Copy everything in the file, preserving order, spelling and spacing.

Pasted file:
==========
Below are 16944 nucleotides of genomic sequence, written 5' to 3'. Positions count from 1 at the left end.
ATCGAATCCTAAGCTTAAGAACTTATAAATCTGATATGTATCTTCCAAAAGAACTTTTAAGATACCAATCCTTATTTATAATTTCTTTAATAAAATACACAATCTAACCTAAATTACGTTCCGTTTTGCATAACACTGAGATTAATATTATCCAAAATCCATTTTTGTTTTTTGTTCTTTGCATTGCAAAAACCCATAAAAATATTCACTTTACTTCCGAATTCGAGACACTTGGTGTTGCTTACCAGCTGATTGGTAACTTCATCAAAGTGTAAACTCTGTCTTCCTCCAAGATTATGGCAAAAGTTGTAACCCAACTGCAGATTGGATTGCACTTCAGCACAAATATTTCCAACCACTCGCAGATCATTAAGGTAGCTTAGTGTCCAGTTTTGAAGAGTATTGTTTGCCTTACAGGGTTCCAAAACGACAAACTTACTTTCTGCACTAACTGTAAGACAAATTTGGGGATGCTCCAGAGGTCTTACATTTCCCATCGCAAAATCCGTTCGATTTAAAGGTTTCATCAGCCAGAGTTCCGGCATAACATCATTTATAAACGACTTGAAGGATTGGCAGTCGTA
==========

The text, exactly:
Below are 16944 nucleotides of genomic sequence, written 5' to 3'. Positions count from 1 at the left end.
ATCGAATCCTAAGCTTAAGAACTTATAAATCTGATATGTATCTTCCAAAAGAACTTTTAAGATACCAATCCTTATTTATAATTTCTTTAATAAAATACACAATCTAACCTAAATTACGTTCCGTTTTGCATAACACTGAGATTAATATTATCCAAAATCCATTTTTGTTTTTTGTTCTTTGCATTGCAAAAACCCATAAAAATATTCACTTTACTTCCGAATTCGAGACACTTGGTGTTGCTTACCAGCTGATTGGTAACTTCATCAAAGTGTAAACTCTGTCTTCCTCCAAGATTATGGCAAAAGTTGTAACCCAACTGCAGATTGGATTGCACTTCAGCACAAATATTTCCAACCACTCGCAGATCATTAAGGTAGCTTAGTGTCCAGTTTTGAAGAGTATTGTTTGCCTTACAGGGTTCCAAAACGACAAACTTACTTTCTGCACTAACTGTAAGACAAATTTGGGGATGCTCCAGAGGTCTTACATTTCCCATCGCAAAATCCGTTCGATTTAAAGGTTTCATCAGCCAGAGTTCCGGCATAACATCATTTATAAACGACTTGAAGGATTGGCAGTCGTA